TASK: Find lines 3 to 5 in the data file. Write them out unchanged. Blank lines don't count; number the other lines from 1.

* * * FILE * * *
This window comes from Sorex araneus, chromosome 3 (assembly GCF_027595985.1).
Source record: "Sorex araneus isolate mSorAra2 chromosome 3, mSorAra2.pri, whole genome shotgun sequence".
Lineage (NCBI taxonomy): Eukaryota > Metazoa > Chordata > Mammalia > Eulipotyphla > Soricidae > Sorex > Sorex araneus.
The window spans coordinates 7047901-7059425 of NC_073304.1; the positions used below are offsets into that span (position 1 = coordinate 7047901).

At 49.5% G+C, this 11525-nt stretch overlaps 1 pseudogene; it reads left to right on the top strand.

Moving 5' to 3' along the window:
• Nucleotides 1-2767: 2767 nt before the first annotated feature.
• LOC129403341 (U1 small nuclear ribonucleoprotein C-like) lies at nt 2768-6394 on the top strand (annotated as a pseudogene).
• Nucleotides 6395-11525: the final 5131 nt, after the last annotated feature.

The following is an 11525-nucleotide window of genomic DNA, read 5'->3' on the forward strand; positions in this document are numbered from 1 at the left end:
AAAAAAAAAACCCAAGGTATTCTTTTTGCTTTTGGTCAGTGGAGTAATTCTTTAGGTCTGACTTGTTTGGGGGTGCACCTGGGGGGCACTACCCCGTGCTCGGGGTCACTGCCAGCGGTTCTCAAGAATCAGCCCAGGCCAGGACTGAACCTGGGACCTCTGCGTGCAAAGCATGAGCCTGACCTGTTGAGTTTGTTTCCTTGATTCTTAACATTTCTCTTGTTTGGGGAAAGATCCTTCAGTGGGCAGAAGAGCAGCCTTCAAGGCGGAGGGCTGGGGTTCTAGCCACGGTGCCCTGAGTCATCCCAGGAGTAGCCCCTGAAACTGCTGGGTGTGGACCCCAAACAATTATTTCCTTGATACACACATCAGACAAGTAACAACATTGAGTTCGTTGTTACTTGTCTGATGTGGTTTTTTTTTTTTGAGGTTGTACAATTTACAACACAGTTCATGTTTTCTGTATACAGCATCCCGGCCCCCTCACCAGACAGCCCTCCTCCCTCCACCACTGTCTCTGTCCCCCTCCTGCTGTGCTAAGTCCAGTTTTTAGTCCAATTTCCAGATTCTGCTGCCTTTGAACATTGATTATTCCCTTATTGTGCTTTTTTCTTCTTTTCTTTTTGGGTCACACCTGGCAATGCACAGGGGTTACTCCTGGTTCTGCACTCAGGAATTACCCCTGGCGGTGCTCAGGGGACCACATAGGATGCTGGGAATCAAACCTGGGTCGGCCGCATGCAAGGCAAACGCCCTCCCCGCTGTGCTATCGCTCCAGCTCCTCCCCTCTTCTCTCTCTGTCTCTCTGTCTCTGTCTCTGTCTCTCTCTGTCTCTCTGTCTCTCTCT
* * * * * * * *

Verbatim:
Lineage (NCBI taxonomy): Eukaryota > Metazoa > Chordata > Mammalia > Eulipotyphla > Soricidae > Sorex > Sorex araneus.
The window spans coordinates 7047901-7059425 of NC_073304.1; the positions used below are offsets into that span (position 1 = coordinate 7047901).

At 49.5% G+C, this 11525-nt stretch overlaps 1 pseudogene; it reads left to right on the top strand.